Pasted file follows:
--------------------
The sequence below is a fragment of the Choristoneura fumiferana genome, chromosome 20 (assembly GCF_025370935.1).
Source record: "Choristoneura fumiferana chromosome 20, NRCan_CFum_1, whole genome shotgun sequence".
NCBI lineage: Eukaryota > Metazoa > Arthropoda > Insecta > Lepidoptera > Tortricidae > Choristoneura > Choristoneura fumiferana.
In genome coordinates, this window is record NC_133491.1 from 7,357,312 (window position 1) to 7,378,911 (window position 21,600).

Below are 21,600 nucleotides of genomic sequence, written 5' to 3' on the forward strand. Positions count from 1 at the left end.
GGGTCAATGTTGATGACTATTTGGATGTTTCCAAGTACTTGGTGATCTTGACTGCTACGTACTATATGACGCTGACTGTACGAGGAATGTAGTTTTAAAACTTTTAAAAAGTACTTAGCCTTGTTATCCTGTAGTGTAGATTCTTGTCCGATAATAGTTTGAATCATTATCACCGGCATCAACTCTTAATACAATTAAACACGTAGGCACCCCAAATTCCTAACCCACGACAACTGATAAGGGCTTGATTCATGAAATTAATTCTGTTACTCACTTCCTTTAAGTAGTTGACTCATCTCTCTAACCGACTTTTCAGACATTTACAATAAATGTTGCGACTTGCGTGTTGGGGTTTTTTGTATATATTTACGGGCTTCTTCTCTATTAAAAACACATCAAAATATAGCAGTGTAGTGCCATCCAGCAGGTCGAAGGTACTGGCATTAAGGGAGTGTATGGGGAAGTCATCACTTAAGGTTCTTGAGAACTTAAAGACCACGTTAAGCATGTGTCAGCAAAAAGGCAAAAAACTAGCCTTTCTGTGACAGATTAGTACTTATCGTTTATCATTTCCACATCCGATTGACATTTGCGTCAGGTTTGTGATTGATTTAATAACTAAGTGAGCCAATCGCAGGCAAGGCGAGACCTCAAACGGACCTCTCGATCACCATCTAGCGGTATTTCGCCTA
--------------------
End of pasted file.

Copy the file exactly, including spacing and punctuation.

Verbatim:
The sequence below is a fragment of the Choristoneura fumiferana genome, chromosome 20 (assembly GCF_025370935.1).
Source record: "Choristoneura fumiferana chromosome 20, NRCan_CFum_1, whole genome shotgun sequence".
NCBI lineage: Eukaryota > Metazoa > Arthropoda > Insecta > Lepidoptera > Tortricidae > Choristoneura > Choristoneura fumiferana.
In genome coordinates, this window is record NC_133491.1 from 7,357,312 (window position 1) to 7,378,911 (window position 21,600).

Below are 21,600 nucleotides of genomic sequence, written 5' to 3' on the forward strand. Positions count from 1 at the left end.
GGGTCAATGTTGATGACTATTTGGATGTTTCCAAGTACTTGGTGATCTTGACTGCTACGTACTATATGACGCTGACTGTACGAGGAATGTAGTTTTAAAACTTTTAAAAAGTACTTAGCCTTGTTATCCTGTAGTGTAGATTCTTGTCCGATAATAGTTTGAATCATTATCACCGGCATCAACTCTTAATACAATTAAACACGTAGGCACCCCAAATTCCTAACCCACGACAACTGATAAGGGCTTGATTCATGAAATTAATTCTGTTACTCACTTCCTTTAAGTAGTTGACTCATCTCTCTAACCGACTTTTCAGACATTTACAATAAATGTTGCGACTTGCGTGTTGGGGTTTTTTGTATATATTTACGGGCTTCTTCTCTATTAAAAACACATCAAAATATAGCAGTGTAGTGCCATCCAGCAGGTCGAAGGTACTGGCATTAAGGGAGTGTATGGGGAAGTCATCACTTAAGGTTCTTGAGAACTTAAAGACCACGTTAAGCATGTGTCAGCAAAAAGGCAAAAAACTAGCCTTTCTGTGACAGATTAGTACTTATCGTTTATCATTTCCACATCCGATTGACATTTGCGTCAGGTTTGTGATTGATTTAATAACTAAGTGAGCCAATCGCAGGCAAGGCGAGACCTCAAACGGACCTCTCGATCACCATCTAGCGGTATTTCGCCTA